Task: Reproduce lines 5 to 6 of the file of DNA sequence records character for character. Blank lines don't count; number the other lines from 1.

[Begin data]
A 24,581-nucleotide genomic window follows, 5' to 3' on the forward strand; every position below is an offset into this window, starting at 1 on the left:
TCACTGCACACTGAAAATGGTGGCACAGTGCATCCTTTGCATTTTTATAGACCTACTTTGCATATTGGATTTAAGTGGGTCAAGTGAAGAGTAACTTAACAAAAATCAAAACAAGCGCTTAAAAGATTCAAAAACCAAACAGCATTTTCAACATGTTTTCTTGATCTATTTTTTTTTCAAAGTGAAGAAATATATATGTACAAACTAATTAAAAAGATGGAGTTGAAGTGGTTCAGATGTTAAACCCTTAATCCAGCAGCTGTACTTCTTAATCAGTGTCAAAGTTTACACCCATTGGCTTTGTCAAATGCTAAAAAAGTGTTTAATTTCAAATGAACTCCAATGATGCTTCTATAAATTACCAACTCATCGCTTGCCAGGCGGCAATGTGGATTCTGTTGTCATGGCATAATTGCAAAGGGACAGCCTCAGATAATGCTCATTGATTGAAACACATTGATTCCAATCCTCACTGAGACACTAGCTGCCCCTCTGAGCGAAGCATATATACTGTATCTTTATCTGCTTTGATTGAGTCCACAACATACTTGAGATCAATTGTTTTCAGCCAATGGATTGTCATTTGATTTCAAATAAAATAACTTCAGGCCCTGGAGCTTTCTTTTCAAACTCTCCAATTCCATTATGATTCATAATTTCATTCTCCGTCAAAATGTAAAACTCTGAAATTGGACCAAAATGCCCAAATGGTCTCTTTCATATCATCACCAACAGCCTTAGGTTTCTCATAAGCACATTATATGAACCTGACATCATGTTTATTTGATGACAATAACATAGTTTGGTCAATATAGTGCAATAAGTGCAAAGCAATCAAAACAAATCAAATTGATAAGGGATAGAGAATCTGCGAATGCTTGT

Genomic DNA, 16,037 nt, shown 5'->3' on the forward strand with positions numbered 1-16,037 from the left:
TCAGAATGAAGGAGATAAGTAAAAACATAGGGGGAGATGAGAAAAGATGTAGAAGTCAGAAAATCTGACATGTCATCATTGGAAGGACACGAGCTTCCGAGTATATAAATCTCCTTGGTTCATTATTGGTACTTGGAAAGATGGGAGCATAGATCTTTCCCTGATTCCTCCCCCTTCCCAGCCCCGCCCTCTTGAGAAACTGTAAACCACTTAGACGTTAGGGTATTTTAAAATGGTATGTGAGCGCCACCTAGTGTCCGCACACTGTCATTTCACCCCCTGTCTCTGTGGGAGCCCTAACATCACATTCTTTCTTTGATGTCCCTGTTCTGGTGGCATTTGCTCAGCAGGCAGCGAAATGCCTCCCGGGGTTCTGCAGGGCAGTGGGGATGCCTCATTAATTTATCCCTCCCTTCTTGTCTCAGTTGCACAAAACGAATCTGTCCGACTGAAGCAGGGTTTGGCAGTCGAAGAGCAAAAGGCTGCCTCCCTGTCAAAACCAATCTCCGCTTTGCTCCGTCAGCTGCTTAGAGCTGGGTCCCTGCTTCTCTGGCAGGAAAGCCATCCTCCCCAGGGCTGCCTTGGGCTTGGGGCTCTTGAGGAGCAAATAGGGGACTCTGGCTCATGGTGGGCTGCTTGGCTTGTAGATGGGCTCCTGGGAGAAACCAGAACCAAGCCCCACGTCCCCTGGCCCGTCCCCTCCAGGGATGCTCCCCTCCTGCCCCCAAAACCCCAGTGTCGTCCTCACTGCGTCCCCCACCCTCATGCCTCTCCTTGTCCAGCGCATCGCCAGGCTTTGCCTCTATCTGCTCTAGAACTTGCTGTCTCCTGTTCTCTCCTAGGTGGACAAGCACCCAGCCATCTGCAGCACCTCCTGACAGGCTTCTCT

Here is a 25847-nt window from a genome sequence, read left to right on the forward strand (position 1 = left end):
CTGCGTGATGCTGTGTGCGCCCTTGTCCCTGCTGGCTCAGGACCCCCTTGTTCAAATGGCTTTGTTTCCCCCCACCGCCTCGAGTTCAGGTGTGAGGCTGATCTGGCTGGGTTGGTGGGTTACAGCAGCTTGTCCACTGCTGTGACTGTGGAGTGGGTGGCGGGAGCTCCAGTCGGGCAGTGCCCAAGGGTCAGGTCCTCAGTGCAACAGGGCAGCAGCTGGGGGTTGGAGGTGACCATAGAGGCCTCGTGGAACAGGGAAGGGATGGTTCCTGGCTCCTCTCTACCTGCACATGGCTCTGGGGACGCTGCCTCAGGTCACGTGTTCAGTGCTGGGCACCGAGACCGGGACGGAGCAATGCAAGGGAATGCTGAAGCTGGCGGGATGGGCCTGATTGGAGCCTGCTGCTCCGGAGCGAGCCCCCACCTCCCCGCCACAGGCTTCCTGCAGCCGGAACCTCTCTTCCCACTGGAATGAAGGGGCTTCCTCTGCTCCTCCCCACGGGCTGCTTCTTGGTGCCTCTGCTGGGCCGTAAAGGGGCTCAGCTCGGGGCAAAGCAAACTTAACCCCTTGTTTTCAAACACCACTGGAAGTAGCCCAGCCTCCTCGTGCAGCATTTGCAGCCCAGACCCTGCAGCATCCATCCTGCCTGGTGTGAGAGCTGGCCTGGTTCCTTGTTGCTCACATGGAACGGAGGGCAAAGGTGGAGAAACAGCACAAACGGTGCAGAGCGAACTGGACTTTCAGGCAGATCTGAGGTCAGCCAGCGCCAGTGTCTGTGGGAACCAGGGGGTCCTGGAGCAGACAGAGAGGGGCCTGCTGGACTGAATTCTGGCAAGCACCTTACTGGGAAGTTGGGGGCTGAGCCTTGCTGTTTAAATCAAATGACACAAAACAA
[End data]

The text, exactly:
Here is a 25847-nt window from a genome sequence, read left to right on the forward strand (position 1 = left end):
CTGCGTGATGCTGTGTGCGCCCTTGTCCCTGCTGGCTCAGGACCCCCTTGTTCAAATGGCTTTGTTTCCCCCCACCGCCTCGAGTTCAGGTGTGAGGCTGATCTGGCTGGGTTGGTGGGTTACAGCAGCTTGTCCACTGCTGTGACTGTGGAGTGGGTGGCGGGAGCTCCAGTCGGGCAGTGCCCAAGGGTCAGGTCCTCAGTGCAACAGGGCAGCAGCTGGGGGTTGGAGGTGACCATAGAGGCCTCGTGGAACAGGGAAGGGATGGTTCCTGGCTCCTCTCTACCTGCACATGGCTCTGGGGACGCTGCCTCAGGTCACGTGTTCAGTGCTGGGCACCGAGACCGGGACGGAGCAATGCAAGGGAATGCTGAAGCTGGCGGGATGGGCCTGATTGGAGCCTGCTGCTCCGGAGCGAGCCCCCACCTCCCCGCCACAGGCTTCCTGCAGCCGGAACCTCTCTTCCCACTGGAATGAAGGGGCTTCCTCTGCTCCTCCCCACGGGCTGCTTCTTGGTGCCTCTGCTGGGCCGTAAAGGGGCTCAGCTCGGGGCAAAGCAAACTTAACCCCTTGTTTTCAAACACCACTGGAAGTAGCCCAGCCTCCTCGTGCAGCATTTGCAGCCCAGACCCTGCAGCATCCATCCTGCCTGGTGTGAGAGCTGGCCTGGTTCCTTGTTGCTCACATGGAACGGAGGGCAAAGGTGGAGAAACAGCACAAACGGTGCAGAGCGAACTGGACTTTCAGGCAGATCTGAGGTCAGCCAGCGCCAGTGTCTGTGGGAACCAGGGGGTCCTGGAGCAGACAGAGAGGGGCCTGCTGGACTGAATTCTGGCAAGCACCTTACTGGGAAGTTGGGGGCTGAGCCTTGCTGTTTAAATCAAATGACACAAAACAA